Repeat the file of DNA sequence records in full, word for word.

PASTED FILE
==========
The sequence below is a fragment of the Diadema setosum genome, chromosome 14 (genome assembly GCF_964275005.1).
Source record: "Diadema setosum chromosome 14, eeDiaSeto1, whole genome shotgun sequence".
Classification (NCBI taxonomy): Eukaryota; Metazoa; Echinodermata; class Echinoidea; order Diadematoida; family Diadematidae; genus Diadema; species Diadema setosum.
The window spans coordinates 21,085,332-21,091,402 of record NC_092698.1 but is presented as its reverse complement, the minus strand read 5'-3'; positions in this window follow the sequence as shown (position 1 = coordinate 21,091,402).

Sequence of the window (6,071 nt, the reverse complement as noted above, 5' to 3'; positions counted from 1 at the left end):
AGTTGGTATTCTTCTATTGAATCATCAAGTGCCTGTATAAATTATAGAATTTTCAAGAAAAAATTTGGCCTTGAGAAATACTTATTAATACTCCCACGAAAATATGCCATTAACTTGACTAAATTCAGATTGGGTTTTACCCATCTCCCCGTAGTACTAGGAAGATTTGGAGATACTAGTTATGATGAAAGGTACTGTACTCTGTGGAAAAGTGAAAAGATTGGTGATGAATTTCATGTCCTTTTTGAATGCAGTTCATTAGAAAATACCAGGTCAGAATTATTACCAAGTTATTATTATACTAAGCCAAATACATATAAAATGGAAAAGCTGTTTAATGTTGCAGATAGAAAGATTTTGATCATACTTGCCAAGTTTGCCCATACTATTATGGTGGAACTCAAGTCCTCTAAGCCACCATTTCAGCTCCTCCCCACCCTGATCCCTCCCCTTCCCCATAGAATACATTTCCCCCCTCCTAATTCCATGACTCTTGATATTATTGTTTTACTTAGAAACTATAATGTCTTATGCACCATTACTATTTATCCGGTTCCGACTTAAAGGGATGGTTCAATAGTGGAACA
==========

The sequence below is a fragment of the Diadema setosum genome, chromosome 14 (genome assembly GCF_964275005.1).
Source record: "Diadema setosum chromosome 14, eeDiaSeto1, whole genome shotgun sequence".
Classification (NCBI taxonomy): Eukaryota; Metazoa; Echinodermata; class Echinoidea; order Diadematoida; family Diadematidae; genus Diadema; species Diadema setosum.
The window spans coordinates 21,085,332-21,091,402 of record NC_092698.1 but is presented as its reverse complement, the minus strand read 5'-3'; positions in this window follow the sequence as shown (position 1 = coordinate 21,091,402).

Sequence of the window (6,071 nt, the reverse complement as noted above, 5' to 3'; positions counted from 1 at the left end):
AGTTGGTATTCTTCTATTGAATCATCAAGTGCCTGTATAAATTATAGAATTTTCAAGAAAAAATTTGGCCTTGAGAAATACTTATTAATACTCCCACGAAAATATGCCATTAACTTGACTAAATTCAGATTGGGTTTTACCCATCTCCCCGTAGTACTAGGAAGATTTGGAGATACTAGTTATGATGAAAGGTACTGTACTCTGTGGAAAAGTGAAAAGATTGGTGATGAATTTCATGTCCTTTTTGAATGCAGTTCATTAGAAAATACCAGGTCAGAATTATTACCAAGTTATTATTATACTAAGCCAAATACATATAAAATGGAAAAGCTGTTTAATGTTGCAGATAGAAAGATTTTGATCATACTTGCCAAGTTTGCCCATACTATTATGGTGGAACTCAAGTCCTCTAAGCCACCATTTCAGCTCCTCCCCACCCTGATCCCTCCCCTTCCCCATAGAATACATTTCCCCCCTCCTAATTCCATGACTCTTGATATTATTGTTTTACTTAGAAACTATAATGTCTTATGCACCATTACTATTTATCCGGTTCCGACTTAAAGGGATGGTTCAATAGTGGAACA